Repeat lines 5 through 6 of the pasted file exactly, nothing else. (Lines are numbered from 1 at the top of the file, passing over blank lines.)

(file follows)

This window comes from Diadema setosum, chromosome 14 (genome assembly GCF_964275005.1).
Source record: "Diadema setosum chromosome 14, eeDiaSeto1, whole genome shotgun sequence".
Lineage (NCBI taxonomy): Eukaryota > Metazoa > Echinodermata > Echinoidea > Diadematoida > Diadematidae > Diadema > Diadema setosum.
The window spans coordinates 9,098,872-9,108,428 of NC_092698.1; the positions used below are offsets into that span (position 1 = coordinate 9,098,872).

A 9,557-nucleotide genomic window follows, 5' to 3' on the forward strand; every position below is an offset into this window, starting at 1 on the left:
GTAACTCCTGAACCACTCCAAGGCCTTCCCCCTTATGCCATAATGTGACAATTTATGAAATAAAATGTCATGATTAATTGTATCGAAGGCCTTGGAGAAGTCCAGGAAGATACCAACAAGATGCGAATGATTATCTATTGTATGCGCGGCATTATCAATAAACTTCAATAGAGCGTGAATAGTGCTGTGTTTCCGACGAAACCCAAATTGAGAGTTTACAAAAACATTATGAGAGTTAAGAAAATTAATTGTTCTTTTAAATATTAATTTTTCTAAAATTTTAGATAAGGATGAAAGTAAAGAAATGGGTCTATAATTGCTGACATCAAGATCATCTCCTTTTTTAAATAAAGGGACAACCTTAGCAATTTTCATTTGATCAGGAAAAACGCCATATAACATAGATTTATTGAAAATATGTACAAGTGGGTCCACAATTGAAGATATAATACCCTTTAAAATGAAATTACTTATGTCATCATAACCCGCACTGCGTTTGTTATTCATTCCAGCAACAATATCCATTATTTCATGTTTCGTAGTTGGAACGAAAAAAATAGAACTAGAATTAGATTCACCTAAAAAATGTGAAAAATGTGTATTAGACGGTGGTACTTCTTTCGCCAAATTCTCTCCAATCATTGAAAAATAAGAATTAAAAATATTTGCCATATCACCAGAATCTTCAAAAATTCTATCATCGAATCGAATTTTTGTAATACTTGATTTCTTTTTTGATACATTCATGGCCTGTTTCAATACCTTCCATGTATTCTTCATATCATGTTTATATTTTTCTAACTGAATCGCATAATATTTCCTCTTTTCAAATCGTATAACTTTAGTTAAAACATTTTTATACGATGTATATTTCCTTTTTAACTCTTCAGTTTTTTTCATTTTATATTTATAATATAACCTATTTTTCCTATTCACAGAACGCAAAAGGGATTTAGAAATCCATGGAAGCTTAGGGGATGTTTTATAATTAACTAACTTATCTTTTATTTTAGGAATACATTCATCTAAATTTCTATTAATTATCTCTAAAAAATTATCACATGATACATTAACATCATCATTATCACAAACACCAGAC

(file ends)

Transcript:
A 9,557-nucleotide genomic window follows, 5' to 3' on the forward strand; every position below is an offset into this window, starting at 1 on the left:
GTAACTCCTGAACCACTCCAAGGCCTTCCCCCTTATGCCATAATGTGACAATTTATGAAATAAAATGTCATGATTAATTGTATCGAAGGCCTTGGAGAAGTCCAGGAAGATACCAACAAGATGCGAATGATTATCTATTGTATGCGCGGCATTATCAATAAACTTCAATAGAGCGTGAATAGTGCTGTGTTTCCGACGAAACCCAAATTGAGAGTTTACAAAAACATTATGAGAGTTAAGAAAATTAATTGTTCTTTTAAATATTAATTTTTCTAAAATTTTAGATAAGGATGAAAGTAAAGAAATGGGTCTATAATTGCTGACATCAAGATCATCTCCTTTTTTAAATAAAGGGACAACCTTAGCAATTTTCATTTGATCAGGAAAAACGCCATATAACATAGATTTATTGAAAATATGTACAAGTGGGTCCACAATTGAAGATATAATACCCTTTAAAATGAAATTACTTATGTCATCATAACCCGCACTGCGTTTGTTATTCATTCCAGCAACAATATCCATTATTTCATGTTTCGTAGTTGGAACGAAAAAAATAGAACTAGAATTAGATTCACCTAAAAAATGTGAAAAATGTGTATTAGACGGTGGTACTTCTTTCGCCAAATTCTCTCCAATCATTGAAAAATAAGAATTAAAAATATTTGCCATATCACCAGAATCTTCAAAAATTCTATCATCGAATCGAATTTTTGTAATACTTGATTTCTTTTTTGATACATTCATGGCCTGTTTCAATACCTTCCATGTATTCTTCATATCATGTTTATATTTTTCTAACTGAATCGCATAATATTTCCTCTTTTCAAATCGTATAACTTTAGTTAAAACATTTTTATACGATGTATATTTCCTTTTTAACTCTTCAGTTTTTTTCATTTTATATTTATAATATAACCTATTTTTCCTATTCACAGAACGCAAAAGGGATTTAGAAATCCATGGAAGCTTAGGGGATGTTTTATAATTAACTAACTTATCTTTTATTTTAGGAATACATTCATCTAAATTTCTATTAATTATCTCTAAAAAATTATCACATGATACATTAACATCATCATTATCACAAACACCAGAC